Agronomic studies reveal that most indigenous fruits and vegetables are grown as intercrops in home gardens, most of which are poorly maintained and intercropping has several advantages that need to be exploited. The inclusion of fruit trees in production systems reduces the risks such as those from pest and disease outbreaks. Topping, the removal of the apical stem, could be used to delay flowering in some of the indigenous vegetables that flower early, such as spiderplant, and increases productivity (Abukutsa et al., 2003).
A nutritional evaluation of indigenous vegetables in two sites in Kenya considered that the nutritional contribution of cooked and uncooked vegetables was enormous (Habwe et al., 2009, 2010, Abukutsa et al., 2010). Nightshade and cowpea contained iron levels that would provide 100% of the recommended daily allowance and 50% for protein. Indigenous vegetables cooked with lye (traditional salt) had higher iron content than cooked ones.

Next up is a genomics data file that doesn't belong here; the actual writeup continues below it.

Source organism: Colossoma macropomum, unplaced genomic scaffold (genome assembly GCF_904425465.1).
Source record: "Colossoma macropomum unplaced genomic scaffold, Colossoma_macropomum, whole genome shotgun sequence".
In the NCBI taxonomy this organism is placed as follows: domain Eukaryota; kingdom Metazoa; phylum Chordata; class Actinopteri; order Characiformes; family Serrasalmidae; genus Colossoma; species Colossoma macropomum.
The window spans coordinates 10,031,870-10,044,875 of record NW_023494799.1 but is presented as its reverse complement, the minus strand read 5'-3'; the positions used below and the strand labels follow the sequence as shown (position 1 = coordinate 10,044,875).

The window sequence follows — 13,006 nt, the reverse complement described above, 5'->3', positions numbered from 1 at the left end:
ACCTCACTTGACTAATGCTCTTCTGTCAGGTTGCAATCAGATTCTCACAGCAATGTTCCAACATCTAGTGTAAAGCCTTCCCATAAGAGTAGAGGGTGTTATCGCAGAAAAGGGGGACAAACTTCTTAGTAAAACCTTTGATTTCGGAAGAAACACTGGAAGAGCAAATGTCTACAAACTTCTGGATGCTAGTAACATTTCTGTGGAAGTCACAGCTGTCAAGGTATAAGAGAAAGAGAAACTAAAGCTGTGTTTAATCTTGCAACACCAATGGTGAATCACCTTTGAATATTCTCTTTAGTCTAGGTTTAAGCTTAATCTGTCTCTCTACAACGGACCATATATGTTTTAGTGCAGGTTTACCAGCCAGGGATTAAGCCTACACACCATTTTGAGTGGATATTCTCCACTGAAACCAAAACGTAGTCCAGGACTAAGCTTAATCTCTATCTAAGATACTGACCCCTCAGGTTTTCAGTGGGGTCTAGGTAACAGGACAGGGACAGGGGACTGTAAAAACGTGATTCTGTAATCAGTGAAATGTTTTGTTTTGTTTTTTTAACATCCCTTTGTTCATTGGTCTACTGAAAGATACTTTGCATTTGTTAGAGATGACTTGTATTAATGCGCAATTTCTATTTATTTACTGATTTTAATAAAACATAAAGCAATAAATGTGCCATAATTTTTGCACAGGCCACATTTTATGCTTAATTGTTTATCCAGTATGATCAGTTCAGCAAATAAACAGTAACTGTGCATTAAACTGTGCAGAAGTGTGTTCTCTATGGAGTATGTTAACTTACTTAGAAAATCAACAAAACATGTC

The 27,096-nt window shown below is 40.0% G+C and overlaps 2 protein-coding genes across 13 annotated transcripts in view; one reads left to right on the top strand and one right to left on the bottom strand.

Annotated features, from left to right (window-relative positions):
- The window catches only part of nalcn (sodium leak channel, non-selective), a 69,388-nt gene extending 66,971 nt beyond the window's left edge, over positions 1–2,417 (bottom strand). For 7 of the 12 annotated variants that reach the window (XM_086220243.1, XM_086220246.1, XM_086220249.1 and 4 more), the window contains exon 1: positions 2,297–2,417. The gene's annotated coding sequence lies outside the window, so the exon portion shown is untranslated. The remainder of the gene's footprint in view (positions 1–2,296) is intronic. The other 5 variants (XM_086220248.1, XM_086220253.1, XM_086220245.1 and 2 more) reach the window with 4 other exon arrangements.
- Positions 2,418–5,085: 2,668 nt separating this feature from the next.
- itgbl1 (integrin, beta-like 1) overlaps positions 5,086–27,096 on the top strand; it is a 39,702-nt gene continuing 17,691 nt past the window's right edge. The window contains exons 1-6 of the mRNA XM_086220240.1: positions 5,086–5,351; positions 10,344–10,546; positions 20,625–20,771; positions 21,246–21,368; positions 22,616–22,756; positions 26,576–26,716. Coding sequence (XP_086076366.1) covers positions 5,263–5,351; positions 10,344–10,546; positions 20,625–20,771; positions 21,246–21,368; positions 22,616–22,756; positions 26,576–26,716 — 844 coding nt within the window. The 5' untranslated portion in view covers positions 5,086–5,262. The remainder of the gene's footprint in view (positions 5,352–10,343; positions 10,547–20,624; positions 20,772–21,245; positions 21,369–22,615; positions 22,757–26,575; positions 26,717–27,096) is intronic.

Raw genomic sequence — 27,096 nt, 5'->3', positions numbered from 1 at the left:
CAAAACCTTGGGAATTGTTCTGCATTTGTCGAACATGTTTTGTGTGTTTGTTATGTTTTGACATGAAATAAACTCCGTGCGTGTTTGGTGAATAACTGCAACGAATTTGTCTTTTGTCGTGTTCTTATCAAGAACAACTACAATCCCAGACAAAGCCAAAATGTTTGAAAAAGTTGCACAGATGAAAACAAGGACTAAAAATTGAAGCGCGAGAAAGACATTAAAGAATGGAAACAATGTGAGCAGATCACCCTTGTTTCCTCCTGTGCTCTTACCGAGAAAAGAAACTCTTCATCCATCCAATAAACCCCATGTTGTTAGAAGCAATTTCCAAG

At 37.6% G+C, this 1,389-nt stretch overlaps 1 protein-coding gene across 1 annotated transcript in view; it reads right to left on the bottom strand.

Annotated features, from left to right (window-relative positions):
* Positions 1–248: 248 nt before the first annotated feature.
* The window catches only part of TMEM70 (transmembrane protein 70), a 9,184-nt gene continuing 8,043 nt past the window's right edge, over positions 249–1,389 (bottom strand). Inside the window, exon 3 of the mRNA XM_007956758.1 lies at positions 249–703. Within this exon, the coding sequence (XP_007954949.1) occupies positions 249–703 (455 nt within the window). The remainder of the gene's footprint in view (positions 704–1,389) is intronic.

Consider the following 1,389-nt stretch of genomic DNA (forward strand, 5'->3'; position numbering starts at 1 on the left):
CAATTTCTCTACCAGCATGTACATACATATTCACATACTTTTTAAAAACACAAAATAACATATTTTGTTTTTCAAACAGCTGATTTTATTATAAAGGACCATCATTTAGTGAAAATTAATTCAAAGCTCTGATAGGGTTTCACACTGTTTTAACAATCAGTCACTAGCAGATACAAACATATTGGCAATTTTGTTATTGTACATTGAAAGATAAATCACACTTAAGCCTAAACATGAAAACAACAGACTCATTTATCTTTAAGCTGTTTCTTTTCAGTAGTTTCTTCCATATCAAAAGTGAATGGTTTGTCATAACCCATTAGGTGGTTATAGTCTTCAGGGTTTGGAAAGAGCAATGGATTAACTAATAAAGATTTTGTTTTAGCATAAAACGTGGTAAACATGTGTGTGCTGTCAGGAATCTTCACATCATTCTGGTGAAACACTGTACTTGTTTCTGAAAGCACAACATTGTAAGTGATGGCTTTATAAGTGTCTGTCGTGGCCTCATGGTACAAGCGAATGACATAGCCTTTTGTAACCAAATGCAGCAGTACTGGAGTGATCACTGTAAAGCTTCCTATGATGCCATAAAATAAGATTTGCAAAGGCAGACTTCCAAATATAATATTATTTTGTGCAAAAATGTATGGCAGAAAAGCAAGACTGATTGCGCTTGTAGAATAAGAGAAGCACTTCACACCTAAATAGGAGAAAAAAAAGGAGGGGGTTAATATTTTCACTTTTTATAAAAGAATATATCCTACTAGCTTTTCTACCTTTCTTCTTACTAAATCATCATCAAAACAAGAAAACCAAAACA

Visioning the Future
Developing information systems and dissemination materials such as leaflets and DVDs would greatly contribute to advocacy, promotion and popularization of any commodity (Box 1. Dissemination Materials, Nierenberg, 2010).
Box 1: Dissemination Materials
University students from agricultural faculties normally form the major human resource in research and extension services. It is therefore important to build capacity in human resources that will undertake research and effectively disseminate information on the indigenous species. (Box 2. Restructured Programmes).
Box 2: Restructured Programmes
Establishing sustainable quality seed supply systems is a key step in the promotion of any crop (Box 3. Quality seed supply system, Abukutsa, 2007b).